On her book cover, Republican commentator Ann Coulter appears to lean on the black band at the bottom of the book, which serves as her nameplate and also establishes her status as a bestselling author. Her blonde hair falls over her shoulders and chest, which are exposed by her tight, sleeveless dress. Her gold cross catches the light, and she gives the camera a tight smile. By all accounts, this is a glamor shot which would seem more appropriate for a memoir or a book about personal hygiene than one on race.
Mugged, which is Coulter’s eighth book to date, revises history by arguing that liberals have not historically been the champions of racial equality in the United States. The book was released in late September, and Coulter’s subsequent promotional television appearances clearly establish that she intended for it to have an outcome on the election. In addition to arguing that President Obama’s election in 2008 was more a consequence of white liberal guilt than a milestone in American political history, she attempts to show that Obama lost support among African Americans during his first administration. Coulter’s book is an stunning example of what Bill Maher calls the “Republican Bubble”—an alternative universe where “facts” need have no basis in reality—and many public figures, including Maher and Whoopi Goldberg, have called her out on this.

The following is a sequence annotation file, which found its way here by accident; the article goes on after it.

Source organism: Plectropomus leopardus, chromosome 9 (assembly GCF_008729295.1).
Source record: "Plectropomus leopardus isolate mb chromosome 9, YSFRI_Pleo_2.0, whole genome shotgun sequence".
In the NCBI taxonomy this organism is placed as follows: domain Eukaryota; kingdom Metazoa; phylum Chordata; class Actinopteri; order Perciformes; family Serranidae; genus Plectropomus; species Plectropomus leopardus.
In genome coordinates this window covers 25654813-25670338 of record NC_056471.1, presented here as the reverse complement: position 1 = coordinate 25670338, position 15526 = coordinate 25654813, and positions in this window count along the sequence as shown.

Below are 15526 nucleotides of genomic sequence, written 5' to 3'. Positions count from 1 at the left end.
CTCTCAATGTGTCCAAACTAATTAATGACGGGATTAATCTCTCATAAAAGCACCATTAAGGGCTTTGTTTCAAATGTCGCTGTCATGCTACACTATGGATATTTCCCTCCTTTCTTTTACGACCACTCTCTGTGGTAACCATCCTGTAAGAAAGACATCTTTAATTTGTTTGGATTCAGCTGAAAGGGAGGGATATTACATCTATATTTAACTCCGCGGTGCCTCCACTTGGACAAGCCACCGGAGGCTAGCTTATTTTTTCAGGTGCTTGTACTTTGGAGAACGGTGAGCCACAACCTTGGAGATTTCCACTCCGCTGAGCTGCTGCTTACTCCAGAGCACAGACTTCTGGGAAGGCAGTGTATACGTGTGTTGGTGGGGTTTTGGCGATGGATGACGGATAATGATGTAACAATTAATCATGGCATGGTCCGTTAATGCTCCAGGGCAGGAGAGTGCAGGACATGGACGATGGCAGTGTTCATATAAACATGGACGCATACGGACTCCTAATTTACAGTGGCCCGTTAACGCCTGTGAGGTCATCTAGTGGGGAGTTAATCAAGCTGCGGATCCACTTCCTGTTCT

Contrary to conventional wisdom, this book can be judged by its cover, which betrays the insincerity of Coulter’s inquiry into race in the United States. The juxtapositioning of her title, “Mugged” in bold black typeface, which conjures images of urban violence, over her blond, blue-eyed head shot is a deliberate attempt to claim that white people are the victims—of decades of “racial demagoguery,” as her subtitle bears out. By casting her discussion of race in America in her own dyed, dieted and cross-bearing image, Coulter is targeting her audience: white conservatives who may be sympathetic to her spurious argument that racial inequality exists only in the imagination and discourse of liberal America.